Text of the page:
My wish for the coming year is to function well in a seemingly dysfunctional society, cleaved into so many ideologies it's hard to find a home. E.g., generational cohorts, genders, conservative or progressive politics, science or religion, nationalism vs globalism, supply or demand side economic policy, fake vs real news, etc., etc., etc., ad nauseum.
The answer seems to be to ignore the content and understand the process. The process is a social dialectic. (In Hegel's words.) The "push, pull, come to synthesis" process has been repeating itself throughout history. Why stop now? Because it causes me discomfort? Well, that won't sell.
I find relief in understanding that we are born into a stage of societal evolution. With some introspection, able to understand our place in it, and then left to figure out how to thrive. Some of us do well. Others, not so good. But it's our choice: We can acknowledge our current ideological convulsions as a stage in a steady state of societal evolution and live our lives in acceptance. (Keep in mind acceptance is not necessarily agreement) Or we can resist with all our psychic energy until we collapse with an emotional hernia.
Whatever you decide, society won't care. But on a personal level, in those moments when you say to yourself, "how did we get here," you'll have your answer. It started 13.7 billion years ago with a big bang, continues today and no one knows where it will go.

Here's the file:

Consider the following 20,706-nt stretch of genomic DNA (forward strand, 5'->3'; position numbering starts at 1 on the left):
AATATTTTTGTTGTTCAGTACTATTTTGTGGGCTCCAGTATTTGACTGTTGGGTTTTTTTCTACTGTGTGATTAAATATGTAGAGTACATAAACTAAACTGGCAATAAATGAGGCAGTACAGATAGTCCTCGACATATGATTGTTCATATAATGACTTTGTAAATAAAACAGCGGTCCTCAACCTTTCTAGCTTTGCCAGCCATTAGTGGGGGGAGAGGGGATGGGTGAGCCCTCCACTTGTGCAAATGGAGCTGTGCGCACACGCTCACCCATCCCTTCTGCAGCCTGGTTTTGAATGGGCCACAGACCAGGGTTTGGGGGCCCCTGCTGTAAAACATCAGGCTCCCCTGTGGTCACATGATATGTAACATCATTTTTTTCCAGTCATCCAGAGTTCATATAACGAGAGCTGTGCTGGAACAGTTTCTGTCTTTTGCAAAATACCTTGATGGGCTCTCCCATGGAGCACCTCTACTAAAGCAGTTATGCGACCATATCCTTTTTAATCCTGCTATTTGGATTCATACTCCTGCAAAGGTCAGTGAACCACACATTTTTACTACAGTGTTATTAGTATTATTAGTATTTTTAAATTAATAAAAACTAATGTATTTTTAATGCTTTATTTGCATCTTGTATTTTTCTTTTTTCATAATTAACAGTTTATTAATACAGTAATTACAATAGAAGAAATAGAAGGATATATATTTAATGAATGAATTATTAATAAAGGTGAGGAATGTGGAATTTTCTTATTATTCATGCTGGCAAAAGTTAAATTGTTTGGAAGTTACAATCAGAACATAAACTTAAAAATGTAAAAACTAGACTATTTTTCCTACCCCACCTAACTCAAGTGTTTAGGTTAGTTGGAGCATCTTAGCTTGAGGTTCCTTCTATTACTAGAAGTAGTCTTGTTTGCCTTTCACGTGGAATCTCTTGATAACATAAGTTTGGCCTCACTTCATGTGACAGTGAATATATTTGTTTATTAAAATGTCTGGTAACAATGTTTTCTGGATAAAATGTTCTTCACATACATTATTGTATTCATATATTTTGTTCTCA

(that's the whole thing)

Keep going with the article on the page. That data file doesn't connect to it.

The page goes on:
My New Year's wish for us then, is that we don't lose any more friends over disagreements on issues of content. We're not our ideologies. We're just the carriers. And like any other infection, we can regain our health with the right treatments.
First, we need to acknowledge that most of us are possessed by an ideology or two"or three. And ironically, those ideologies don't need to agree on their basic principles. You know what I mean; pro-life and pro-capital punishment. It's as if certain neurons in our brains are not on talking terms.
Well, here's a thought from the living Buddhist saint, Thich Nhat Hahn, that might help:
"Our notions about happiness entrap us. We forget that they are just ideas. Our idea of happiness can prevent us from actually being happy. We fail to see the opportunity for joy that is right in front of us when we are caught in a belief that happiness should take a particular form."
This reminds me of how fascinated I am by how close Eastern philosophy came to our current understanding of the cognitive sciences 3000 years ago. You see, your world, everything you experience, everyone you know, every sight, sound, smell or feel, is happening in your head. All of it moderated by your perceptual filters, i.e., the idiosyncrasies of your central nervous system.
You and your observations are one. You cannot be separated from them and maintain their integrity. In simpler terms, I cannot observe your observations, nor you mine. So, there is no way to defend a position like, "I see things as they really are." But wouldn't it be grand if we could all acknowledge that our view is just our view, and learn from each other?
To summarize, my resolution is simple: Say, "I don't know," and listen more.
Robert De Filippis